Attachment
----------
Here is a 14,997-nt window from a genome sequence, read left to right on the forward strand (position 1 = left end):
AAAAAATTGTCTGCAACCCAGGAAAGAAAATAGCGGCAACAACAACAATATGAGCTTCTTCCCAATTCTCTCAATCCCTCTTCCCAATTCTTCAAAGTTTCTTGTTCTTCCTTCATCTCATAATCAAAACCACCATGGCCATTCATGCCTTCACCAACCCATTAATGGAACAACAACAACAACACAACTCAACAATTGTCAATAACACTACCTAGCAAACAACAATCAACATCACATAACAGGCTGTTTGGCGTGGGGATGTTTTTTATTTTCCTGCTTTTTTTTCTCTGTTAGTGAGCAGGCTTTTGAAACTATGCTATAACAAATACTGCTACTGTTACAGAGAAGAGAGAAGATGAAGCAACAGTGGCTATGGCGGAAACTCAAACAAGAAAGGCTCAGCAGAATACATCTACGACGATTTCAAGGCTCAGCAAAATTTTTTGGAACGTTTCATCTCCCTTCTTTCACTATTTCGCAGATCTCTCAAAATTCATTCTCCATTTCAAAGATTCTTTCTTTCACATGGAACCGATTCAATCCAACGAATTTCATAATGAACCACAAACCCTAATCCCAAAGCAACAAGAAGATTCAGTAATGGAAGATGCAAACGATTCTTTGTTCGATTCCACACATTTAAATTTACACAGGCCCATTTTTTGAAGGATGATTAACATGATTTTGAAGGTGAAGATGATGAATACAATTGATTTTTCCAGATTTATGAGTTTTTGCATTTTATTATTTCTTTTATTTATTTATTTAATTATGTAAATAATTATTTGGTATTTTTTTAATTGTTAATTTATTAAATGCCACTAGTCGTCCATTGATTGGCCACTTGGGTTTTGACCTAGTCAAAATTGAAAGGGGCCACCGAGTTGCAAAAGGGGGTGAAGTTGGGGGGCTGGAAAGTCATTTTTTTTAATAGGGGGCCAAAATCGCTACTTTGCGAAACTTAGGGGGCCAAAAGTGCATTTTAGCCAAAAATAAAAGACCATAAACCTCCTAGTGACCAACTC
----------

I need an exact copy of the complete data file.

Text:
Here is a 14,997-nt window from a genome sequence, read left to right on the forward strand (position 1 = left end):
AAAAAATTGTCTGCAACCCAGGAAAGAAAATAGCGGCAACAACAACAATATGAGCTTCTTCCCAATTCTCTCAATCCCTCTTCCCAATTCTTCAAAGTTTCTTGTTCTTCCTTCATCTCATAATCAAAACCACCATGGCCATTCATGCCTTCACCAACCCATTAATGGAACAACAACAACAACACAACTCAACAATTGTCAATAACACTACCTAGCAAACAACAATCAACATCACATAACAGGCTGTTTGGCGTGGGGATGTTTTTTATTTTCCTGCTTTTTTTTCTCTGTTAGTGAGCAGGCTTTTGAAACTATGCTATAACAAATACTGCTACTGTTACAGAGAAGAGAGAAGATGAAGCAACAGTGGCTATGGCGGAAACTCAAACAAGAAAGGCTCAGCAGAATACATCTACGACGATTTCAAGGCTCAGCAAAATTTTTTGGAACGTTTCATCTCCCTTCTTTCACTATTTCGCAGATCTCTCAAAATTCATTCTCCATTTCAAAGATTCTTTCTTTCACATGGAACCGATTCAATCCAACGAATTTCATAATGAACCACAAACCCTAATCCCAAAGCAACAAGAAGATTCAGTAATGGAAGATGCAAACGATTCTTTGTTCGATTCCACACATTTAAATTTACACAGGCCCATTTTTTGAAGGATGATTAACATGATTTTGAAGGTGAAGATGATGAATACAATTGATTTTTCCAGATTTATGAGTTTTTGCATTTTATTATTTCTTTTATTTATTTATTTAATTATGTAAATAATTATTTGGTATTTTTTTAATTGTTAATTTATTAAATGCCACTAGTCGTCCATTGATTGGCCACTTGGGTTTTGACCTAGTCAAAATTGAAAGGGGCCACCGAGTTGCAAAAGGGGGTGAAGTTGGGGGGCTGGAAAGTCATTTTTTTTAATAGGGGGCCAAAATCGCTACTTTGCGAAACTTAGGGGGCCAAAAGTGCATTTTAGCCAAAAATAAAAGACCATAAACCTCCTAGTGACCAACTC